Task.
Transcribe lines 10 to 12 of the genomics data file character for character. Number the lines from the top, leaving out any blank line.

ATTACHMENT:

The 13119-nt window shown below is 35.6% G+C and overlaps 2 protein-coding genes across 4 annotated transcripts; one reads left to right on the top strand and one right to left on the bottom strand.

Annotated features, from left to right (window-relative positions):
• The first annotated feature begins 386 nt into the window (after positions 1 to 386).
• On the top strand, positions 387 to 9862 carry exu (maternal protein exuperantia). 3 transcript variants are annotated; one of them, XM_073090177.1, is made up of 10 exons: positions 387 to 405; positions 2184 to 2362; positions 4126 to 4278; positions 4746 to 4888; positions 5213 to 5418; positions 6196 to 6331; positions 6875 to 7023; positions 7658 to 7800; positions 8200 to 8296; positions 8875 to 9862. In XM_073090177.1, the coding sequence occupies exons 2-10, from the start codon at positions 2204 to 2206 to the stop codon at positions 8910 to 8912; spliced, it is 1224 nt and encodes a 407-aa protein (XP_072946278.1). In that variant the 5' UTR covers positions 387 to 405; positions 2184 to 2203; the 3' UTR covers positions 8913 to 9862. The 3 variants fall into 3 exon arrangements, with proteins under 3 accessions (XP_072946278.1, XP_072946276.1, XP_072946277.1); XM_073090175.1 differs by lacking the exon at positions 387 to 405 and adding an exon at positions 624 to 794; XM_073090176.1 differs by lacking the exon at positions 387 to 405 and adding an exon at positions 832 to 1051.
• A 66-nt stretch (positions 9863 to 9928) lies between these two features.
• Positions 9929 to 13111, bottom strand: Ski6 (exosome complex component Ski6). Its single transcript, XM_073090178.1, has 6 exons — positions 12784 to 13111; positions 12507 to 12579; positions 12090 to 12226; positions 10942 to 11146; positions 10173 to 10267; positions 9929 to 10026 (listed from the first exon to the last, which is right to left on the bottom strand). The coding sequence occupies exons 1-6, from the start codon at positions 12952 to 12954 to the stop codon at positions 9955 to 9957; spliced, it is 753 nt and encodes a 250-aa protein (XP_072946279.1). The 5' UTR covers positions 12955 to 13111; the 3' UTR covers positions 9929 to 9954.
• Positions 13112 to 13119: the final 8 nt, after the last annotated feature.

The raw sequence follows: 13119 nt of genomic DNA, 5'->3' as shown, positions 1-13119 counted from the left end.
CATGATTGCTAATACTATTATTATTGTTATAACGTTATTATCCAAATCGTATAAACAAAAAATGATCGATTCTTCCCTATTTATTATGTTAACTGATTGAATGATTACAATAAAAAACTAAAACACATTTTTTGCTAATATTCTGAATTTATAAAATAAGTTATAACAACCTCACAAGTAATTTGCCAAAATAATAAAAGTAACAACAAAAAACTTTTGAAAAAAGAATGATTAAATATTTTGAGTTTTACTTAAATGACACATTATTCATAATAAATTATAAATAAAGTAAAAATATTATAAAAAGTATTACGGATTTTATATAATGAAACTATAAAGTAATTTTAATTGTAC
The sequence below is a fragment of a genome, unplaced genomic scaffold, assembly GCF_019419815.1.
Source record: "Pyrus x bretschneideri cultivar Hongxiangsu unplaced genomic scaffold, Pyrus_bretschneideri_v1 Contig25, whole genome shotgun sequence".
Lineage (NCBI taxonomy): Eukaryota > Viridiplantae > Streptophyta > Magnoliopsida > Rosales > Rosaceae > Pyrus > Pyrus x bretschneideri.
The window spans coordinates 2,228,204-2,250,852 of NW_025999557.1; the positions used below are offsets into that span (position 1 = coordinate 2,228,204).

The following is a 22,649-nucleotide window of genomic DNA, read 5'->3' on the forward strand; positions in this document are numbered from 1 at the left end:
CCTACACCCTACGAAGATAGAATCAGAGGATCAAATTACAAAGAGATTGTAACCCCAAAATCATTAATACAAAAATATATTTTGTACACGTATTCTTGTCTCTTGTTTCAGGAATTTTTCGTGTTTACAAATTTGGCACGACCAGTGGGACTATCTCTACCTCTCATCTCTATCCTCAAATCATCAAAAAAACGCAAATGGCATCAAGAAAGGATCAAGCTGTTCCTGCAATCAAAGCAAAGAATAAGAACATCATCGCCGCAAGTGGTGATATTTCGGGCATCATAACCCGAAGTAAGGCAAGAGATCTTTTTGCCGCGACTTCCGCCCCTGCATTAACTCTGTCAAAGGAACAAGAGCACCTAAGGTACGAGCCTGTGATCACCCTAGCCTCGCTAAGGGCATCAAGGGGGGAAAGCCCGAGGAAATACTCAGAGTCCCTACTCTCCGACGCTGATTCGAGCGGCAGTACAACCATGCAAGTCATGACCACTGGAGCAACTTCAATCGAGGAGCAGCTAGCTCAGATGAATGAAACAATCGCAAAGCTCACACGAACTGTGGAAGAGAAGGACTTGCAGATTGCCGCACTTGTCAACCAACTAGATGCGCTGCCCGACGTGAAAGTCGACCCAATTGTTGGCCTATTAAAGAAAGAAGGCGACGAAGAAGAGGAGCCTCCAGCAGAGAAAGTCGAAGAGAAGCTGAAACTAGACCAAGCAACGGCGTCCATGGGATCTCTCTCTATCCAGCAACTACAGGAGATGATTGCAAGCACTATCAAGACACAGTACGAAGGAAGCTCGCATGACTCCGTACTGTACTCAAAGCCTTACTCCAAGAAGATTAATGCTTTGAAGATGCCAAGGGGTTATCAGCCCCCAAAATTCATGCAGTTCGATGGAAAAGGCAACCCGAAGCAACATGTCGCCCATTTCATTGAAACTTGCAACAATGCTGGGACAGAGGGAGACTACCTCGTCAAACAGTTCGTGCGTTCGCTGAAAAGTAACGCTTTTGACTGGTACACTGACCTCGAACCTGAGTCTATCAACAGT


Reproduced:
The sequence below is a fragment of a genome, unplaced genomic scaffold, assembly GCF_019419815.1.
Source record: "Pyrus x bretschneideri cultivar Hongxiangsu unplaced genomic scaffold, Pyrus_bretschneideri_v1 Contig25, whole genome shotgun sequence".
Lineage (NCBI taxonomy): Eukaryota > Viridiplantae > Streptophyta > Magnoliopsida > Rosales > Rosaceae > Pyrus > Pyrus x bretschneideri.